Geneseo Forfeits Season

September 26, 2017

After several football players at Geneseo (N.Y.) High School were dismissed from the team for allegedly taking Oxycontin before a Friday night game, the school has decided to forfeit the remainder of the season. According to The Daily News, Tim Hayes, Geneseo's superintendent, said that the players had been dismissed for “serious violations of the district's Code of Conduct and Athletic Eligibility Standards.” 

“The seriousness of this incident and the number of team members involved warrants dismissal of the players and forfeiture of the remainder of the varsity season,” Hayes wrote in an email to the media. “Bringing JV football players up to compete at the varsity level in order to meet the minimum roster requirement to field a team would not be an appropriate response to this incident.”

According to Eric Osganian, Geneseo's chief of police, the police department will be investigating the alleged drug use, along with the Livingston County Sheriff's office, since one of the alleged offenders is related to a member of the village police department.

“They will be with us on the interviews,” Osganian said. “I’m not looking to hide anything — that’s why I want it clear that we’re doing the right thing and we’re going to bring somebody else in to look at the information with us.”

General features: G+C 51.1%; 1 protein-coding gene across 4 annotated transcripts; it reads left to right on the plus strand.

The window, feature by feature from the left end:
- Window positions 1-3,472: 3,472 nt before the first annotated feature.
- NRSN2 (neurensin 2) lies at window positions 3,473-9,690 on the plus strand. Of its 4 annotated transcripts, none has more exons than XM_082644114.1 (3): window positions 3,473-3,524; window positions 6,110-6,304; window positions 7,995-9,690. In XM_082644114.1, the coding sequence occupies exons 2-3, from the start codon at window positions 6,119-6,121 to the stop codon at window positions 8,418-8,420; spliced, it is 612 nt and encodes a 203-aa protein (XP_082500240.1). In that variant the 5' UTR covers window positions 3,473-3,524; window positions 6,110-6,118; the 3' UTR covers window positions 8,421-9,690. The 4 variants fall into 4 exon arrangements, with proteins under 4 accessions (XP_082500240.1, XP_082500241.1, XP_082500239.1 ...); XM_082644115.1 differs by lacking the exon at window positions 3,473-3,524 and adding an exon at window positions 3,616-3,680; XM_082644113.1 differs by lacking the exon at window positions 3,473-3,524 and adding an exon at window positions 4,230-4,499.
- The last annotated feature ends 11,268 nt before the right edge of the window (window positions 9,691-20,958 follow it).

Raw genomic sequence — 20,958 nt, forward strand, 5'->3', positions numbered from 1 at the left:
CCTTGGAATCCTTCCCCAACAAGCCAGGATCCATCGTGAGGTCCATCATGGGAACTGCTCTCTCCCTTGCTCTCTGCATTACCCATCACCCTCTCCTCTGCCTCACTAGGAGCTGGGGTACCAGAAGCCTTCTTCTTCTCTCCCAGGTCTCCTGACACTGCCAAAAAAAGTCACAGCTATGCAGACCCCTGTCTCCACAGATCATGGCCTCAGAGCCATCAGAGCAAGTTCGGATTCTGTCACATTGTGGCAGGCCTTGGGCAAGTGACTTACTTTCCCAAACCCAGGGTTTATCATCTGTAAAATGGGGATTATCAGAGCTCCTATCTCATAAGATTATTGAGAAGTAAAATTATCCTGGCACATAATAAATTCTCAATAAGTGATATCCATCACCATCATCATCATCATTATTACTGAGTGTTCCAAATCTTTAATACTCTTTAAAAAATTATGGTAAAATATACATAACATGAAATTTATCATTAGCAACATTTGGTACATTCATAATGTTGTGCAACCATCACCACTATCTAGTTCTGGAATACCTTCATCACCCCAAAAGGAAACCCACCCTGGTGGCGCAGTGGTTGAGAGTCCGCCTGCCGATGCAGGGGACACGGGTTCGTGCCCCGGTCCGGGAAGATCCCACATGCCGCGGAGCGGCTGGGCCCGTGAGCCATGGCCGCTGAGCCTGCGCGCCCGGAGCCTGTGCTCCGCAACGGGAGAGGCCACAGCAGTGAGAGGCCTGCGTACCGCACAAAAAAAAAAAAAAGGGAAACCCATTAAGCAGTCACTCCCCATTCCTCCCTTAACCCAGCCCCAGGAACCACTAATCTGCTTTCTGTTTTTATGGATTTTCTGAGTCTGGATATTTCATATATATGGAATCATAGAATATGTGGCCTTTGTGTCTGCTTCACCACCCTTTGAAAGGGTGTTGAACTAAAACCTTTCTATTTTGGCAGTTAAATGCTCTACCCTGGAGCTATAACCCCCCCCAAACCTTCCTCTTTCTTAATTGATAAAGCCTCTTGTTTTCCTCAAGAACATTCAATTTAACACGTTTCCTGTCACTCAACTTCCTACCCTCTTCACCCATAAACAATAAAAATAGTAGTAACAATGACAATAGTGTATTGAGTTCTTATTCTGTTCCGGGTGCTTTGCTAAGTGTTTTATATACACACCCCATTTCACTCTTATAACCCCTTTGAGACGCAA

Osganian said that the school would also be conducting an internal investigation. Hayes said that any violators would be dealt with according to the school code of conduct.

“When a serious violation of the Code of Conduct or Athletic Code is alleged, an investigation is conducted by the school administrator(s) to determine the facts of the case,” Hayes said. “Administrator(s) then meet with the students involved to review the conduct violations, get the student’s version of the incident, and determine if any consequences for the behavior are warranted. Written and verbal notice are then provided to the parents.”

From New World Of Coaching
Jamie Gill, Head Volleyball Coach at Tuloso-Midway (Texas) High School, turned around the fortunes of her program by getting her athletes to believe in themselves through mental discipline.
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